You can put simple type attributes that define the behavior of your Executor into __init__(). Simple types represent all pickle-able types, including: integer, bool, string, tuple of simple types, list of simple types, map of simple type. For example,

from jina.executors.crafters import BaseSegmenter

class GifPreprocessor(BaseSegmenter):
  def __init__(self, img_shape: int = 96, every_k_frame: int = 1, max_frame: int = None, from_bytes: bool = False, *args, **kwargs):
      super().__init__(*args, **kwargs)
      self.img_shape = img_shape
      self.every_k_frame = every_k_frame
      self.max_frame = max_frame
      self.from_bytes = from_bytes

Remember to add super().__init__(*args, **kwargs) to your __init__(). Only in this way you can enjoy many magic features, e.g. YAML support, persistence from the base class (and BaseExecutor).

Note

All attributes declared in __init__() will be persisted during save() and load().

What if the data you need to load cannot be stored in a simple type? For example, a deep learning graph, a big pretrained model, a gRPC stub, a tensorflow session, a thread? The you can put them into post_init().

It is also interesting to override post_init() when there is a better persistence method other than pickle. For example, your hyperparameters matrix in numpy ndarray is certainly pickable. However, you can simply read and write it via standard file IO, and it is likely more efficient than pickle. In this case, you do the data loading in post_init().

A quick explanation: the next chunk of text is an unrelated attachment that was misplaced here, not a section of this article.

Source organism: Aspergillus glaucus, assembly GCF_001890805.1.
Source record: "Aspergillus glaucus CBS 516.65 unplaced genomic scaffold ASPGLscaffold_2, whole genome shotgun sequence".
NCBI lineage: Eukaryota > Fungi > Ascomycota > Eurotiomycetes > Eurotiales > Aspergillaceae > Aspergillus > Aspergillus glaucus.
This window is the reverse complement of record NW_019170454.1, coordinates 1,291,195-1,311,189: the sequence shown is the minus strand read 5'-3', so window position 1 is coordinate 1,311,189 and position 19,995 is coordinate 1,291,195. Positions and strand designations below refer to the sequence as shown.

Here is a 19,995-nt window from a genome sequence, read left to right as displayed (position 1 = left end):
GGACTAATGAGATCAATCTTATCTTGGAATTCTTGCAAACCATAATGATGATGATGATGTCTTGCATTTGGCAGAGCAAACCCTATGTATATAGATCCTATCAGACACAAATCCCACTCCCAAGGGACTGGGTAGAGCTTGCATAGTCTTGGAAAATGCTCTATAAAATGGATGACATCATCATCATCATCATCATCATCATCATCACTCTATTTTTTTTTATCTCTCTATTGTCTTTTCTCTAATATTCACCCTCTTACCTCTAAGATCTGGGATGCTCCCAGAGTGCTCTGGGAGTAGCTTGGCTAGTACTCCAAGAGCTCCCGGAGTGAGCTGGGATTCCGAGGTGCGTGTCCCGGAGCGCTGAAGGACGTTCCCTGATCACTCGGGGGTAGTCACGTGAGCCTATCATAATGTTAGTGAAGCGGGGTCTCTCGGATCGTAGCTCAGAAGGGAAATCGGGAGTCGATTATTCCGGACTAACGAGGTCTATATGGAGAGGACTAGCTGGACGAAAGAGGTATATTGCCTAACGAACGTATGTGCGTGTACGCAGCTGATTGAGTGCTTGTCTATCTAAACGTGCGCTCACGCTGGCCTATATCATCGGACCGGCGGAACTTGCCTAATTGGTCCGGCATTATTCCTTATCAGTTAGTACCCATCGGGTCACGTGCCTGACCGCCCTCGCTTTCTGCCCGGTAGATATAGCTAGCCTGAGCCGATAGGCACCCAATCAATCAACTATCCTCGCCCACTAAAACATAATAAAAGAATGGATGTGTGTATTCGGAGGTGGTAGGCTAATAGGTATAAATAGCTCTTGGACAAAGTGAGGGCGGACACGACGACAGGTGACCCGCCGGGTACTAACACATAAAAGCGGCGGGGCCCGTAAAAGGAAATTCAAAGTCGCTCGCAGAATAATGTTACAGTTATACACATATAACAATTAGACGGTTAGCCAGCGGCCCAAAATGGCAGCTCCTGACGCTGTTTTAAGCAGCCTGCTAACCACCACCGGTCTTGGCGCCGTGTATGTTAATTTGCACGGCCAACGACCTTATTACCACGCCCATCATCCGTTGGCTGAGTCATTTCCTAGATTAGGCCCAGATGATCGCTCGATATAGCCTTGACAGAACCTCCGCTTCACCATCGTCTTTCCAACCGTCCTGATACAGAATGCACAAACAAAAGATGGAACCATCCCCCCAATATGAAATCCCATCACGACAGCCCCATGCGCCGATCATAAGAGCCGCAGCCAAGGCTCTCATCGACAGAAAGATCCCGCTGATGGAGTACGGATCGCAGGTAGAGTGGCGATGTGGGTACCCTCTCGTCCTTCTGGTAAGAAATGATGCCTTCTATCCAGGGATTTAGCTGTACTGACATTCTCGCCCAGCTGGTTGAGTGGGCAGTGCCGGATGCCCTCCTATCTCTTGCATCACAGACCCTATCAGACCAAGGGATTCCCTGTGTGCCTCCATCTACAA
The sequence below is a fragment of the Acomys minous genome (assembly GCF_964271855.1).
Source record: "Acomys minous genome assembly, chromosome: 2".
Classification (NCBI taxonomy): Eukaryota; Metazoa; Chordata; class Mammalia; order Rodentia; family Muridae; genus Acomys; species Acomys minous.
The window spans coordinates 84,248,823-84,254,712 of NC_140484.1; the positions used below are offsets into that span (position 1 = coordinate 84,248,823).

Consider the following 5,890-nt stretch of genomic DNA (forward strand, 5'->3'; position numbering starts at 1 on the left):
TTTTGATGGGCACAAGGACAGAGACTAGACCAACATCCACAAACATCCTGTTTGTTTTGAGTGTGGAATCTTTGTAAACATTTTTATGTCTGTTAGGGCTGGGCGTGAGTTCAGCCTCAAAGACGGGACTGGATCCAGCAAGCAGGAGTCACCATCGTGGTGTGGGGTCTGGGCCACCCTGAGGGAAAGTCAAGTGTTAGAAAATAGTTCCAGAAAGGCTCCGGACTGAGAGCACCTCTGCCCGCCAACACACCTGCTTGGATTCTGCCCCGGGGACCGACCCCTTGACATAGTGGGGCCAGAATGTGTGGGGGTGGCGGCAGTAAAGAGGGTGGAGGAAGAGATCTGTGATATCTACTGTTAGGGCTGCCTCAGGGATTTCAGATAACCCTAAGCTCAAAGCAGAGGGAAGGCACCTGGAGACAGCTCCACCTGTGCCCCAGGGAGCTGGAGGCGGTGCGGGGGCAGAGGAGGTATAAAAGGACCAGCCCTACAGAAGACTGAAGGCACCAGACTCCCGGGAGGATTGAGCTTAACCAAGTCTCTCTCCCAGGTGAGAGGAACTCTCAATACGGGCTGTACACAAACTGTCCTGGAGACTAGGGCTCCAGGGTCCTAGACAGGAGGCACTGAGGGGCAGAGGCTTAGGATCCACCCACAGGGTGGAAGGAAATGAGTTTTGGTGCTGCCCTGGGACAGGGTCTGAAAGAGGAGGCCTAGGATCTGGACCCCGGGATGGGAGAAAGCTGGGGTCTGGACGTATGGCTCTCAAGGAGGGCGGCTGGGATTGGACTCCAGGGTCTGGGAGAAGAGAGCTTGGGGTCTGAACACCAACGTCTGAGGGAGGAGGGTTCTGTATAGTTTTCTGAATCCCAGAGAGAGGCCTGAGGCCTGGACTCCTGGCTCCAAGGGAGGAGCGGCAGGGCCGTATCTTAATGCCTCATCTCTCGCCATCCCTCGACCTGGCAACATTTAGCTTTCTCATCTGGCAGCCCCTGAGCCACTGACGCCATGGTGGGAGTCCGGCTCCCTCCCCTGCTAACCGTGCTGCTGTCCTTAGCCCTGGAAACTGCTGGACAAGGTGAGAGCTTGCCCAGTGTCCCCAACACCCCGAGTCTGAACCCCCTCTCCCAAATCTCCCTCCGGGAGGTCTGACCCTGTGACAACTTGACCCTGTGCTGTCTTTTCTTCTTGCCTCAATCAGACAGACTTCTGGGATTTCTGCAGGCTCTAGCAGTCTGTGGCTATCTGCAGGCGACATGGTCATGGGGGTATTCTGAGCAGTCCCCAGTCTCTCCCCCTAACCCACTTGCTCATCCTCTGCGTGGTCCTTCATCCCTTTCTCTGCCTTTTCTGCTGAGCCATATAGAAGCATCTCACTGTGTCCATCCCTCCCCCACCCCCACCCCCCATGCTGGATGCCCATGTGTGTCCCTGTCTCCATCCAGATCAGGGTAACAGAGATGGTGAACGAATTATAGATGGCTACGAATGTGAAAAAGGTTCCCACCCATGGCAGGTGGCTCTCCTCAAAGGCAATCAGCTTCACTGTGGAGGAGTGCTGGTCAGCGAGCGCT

Please check the example below:

from jina.executors.encoders import BaseTextEncoder

class TextPaddlehubEncoder(BaseTextEncoder):

    def __init__(self,
                 model_name: str = 'ernie_tiny',
                 max_length: int = 128,
                 *args,
                 **kwargs):
        super().__init__(*args, **kwargs)
        self.model_name = model_name
        self.max_length = max_length


    def post_init(self):
        import paddlehub as hub
        self.model = hub.Module(name=self.model_name)
        self.model.MAX_SEQ_LEN = self.max_length

Note

post_init() is also a good place to introduce package dependency, e.g. import x or from x import y. Naively, you can always put all imports upfront at the top of the file. However, this will throw an ModuleNotFound exception when this package is not installed locally. Sometimes it may break the whole system because of this one missing dependency.

As a rule of thumb, only import packages where you really need them. Often these dependencies are only required in post_init() and the core method, which we shall see later.

Override the core method of the base class

Each Executor has a core method, which defines the algorithmic behavior of the Executor. For making your own extension, you have to override the core method. The following table lists the core method you may want to override. Note some executors may have multiple core methods.

Base class

Core method(s)

BaseEncoder

encode()

BaseCrafter

craft()

BaseSegmenter

segment()

BaseIndexer

add(), query()

BaseRanker

score()

BaseClassifier

predict()

BaseEvaluator

evaluate()

Feel free to override other methods/properties as you need. But probably, most of the extension can be done by simply overriding the core methods listed above.

Implement the persistence logic

If you don’t override post_init(), then you don’t need to implement persistence logic. You get YAML and persistency support off-the-shelf because of BaseExecutor. Simple crafters and rankers fall into this category.